Now a change of metric has some impact: using the Euclidean metric the distance between ##d_2(\begin{pmatrix}0 \\ 0\end{pmatrix}, \begin{pmatrix}0 \\ 2\end{pmatrix})## is twice as long as ##d_2(\begin{pmatrix}0 \\ 0\end{pmatrix}, \begin{pmatrix}\sqrt 0.5 \\ \sqrt 0.5\end{pmatrix})## and this ratio has no unit anymore. No change of coordinates nor units can affect that obviously - It remains a statement invariant under both. But using the ##d_\infty## metric the same ratio changes to ##2 \sqrt 2##. In fact apart from the topology very little will remain invariant under an exchange of (equivalent) metrics.

    Therefore an exchange of the metric is not the same as a change of units or coordinates. But it begs the question how the metric practically relates to measurements.

    And how is the geometry of space measured? This is what I want to understand and why there is only one metric that it can be describe with.

    The measurement part here is important and the reason why I though metrology was the thing to look into. SI definitions consist of two parts. Apart from defining a unit it also describes a basic real thing (like time between periods of Cesium hyperfine level radiation; practically an experimental setup) any measurement of that dimension is based on and related to. Every measurement method then can be validated against this basic setup and must yield consistent results. The properties of this underlying real thing however induce a metric for that quantity/dimension (e.g. what the dimensionless formulation of "twice as much" means for the quantity) and since all measurement were validated against the same metrology it means any measurement of this dimension will reproduce the same metric. That at least is my understanding of the relation of the metric to measurements so correct me if i am wrong.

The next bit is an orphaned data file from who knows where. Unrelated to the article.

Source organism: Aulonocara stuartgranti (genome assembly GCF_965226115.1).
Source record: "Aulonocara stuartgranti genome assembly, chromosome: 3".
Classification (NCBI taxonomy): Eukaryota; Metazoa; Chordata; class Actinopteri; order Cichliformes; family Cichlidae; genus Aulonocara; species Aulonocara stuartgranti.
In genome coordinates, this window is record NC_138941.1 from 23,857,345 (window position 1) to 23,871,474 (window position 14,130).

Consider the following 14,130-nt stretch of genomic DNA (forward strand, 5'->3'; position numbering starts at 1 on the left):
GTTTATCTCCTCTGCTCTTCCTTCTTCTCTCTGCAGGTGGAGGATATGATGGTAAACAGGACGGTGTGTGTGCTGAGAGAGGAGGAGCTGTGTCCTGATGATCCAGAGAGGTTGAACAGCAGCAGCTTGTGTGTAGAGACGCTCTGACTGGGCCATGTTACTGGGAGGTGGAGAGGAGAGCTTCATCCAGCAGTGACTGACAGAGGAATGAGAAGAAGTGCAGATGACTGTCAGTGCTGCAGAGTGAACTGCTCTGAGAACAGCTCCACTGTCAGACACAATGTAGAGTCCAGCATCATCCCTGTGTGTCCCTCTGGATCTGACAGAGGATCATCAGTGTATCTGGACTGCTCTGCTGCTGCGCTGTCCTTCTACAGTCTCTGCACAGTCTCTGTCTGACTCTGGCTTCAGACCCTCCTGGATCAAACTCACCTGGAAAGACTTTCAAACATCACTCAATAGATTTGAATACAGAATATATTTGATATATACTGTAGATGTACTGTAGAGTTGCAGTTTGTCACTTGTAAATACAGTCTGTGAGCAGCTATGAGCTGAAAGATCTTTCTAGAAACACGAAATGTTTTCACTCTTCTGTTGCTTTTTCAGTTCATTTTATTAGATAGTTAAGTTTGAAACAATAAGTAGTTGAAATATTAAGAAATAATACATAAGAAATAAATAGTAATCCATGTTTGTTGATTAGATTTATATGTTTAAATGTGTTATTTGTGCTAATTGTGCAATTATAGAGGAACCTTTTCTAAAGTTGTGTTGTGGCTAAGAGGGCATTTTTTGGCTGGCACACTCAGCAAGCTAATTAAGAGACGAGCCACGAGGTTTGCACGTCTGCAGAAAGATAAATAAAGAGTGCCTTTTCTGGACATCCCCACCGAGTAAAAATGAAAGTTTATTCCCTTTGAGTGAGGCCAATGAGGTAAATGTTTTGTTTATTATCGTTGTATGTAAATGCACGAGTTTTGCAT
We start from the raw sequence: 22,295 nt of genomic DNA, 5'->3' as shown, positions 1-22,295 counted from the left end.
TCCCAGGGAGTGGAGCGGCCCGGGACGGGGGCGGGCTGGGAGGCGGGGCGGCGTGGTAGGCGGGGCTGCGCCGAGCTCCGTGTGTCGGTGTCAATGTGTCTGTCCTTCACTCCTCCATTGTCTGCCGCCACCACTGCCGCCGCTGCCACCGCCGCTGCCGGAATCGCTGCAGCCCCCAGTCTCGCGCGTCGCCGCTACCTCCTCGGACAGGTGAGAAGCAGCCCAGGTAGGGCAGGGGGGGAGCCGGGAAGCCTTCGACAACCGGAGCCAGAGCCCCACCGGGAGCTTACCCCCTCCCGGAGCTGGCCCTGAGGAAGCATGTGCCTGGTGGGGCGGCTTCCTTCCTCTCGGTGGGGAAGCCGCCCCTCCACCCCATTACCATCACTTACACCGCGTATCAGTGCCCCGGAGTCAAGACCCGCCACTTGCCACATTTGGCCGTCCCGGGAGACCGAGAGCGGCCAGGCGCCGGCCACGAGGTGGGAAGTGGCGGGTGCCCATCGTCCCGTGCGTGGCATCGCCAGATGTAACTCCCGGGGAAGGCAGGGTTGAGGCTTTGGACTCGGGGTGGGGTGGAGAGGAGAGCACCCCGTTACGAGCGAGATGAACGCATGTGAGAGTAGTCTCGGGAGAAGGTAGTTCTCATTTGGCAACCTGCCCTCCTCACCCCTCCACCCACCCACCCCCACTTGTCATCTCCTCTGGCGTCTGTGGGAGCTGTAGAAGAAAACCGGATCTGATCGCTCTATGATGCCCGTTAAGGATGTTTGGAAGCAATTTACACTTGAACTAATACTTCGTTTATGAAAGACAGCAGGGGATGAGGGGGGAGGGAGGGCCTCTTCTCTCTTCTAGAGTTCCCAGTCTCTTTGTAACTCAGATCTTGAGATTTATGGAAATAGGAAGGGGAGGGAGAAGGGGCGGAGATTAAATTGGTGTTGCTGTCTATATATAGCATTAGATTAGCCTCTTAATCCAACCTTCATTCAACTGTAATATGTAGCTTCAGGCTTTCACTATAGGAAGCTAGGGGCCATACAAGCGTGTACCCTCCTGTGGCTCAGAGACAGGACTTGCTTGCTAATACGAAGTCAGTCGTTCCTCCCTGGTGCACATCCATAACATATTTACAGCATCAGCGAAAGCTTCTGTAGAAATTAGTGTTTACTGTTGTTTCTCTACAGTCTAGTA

In consequence any change of metrological basing from one “real thing” to another that changes over time or location in relation to the original one would therefore yield a different metric for that dimension which is far more than a change of units.

    My naïve assumption was that I can swap the metric of my model as I am used to do in math but I also have to swap my system of measurement to be based on a “real thing” that behaves according to the new metric. Otherwise I lose the ability to directly compare experimental results with model predictions and will require an additional transformation step instead.
     
  16. Sep 10, 2018 #36

    PeterDonis

    Staff: Mentor

    This is the "identity" for the topological space ##\mathbb{R}^2##. But it is not the identity for the manifold "Euclidean plane", because this transformation changes the geometry from the Euclidean plane to something else. So you need to be very clear about exactly what a given transformation does and does not keep the same. At least part of your confusion appears to come from failing to do this.

    By the distances between points. In the case of the manifold ##\mathbb{R}^2##, specifying the distance according to your chosen metric between all pairs of points fixes the geometry. And your transformation above does not preserve this: if we take two points A and B, the distance between them according to the Euclidean metric is not the same as the distance between them according to your alternate metric. So again, your transformation changes the geometry.

    If you are really concerned about keeping things independent of your choice of units, you can rephrase all of the above in terms of ratios of distances between different pairs of points: for example, take two pairs of points, (A, B) and (C, D), and look at the ratio of the distances between them according to the two different metrics. Everything I said still applies: if any of these ratios change, you have changed the geometry.

    Yes.

    Yes. And this is an example of what I said above, that your transformation changes the geometry.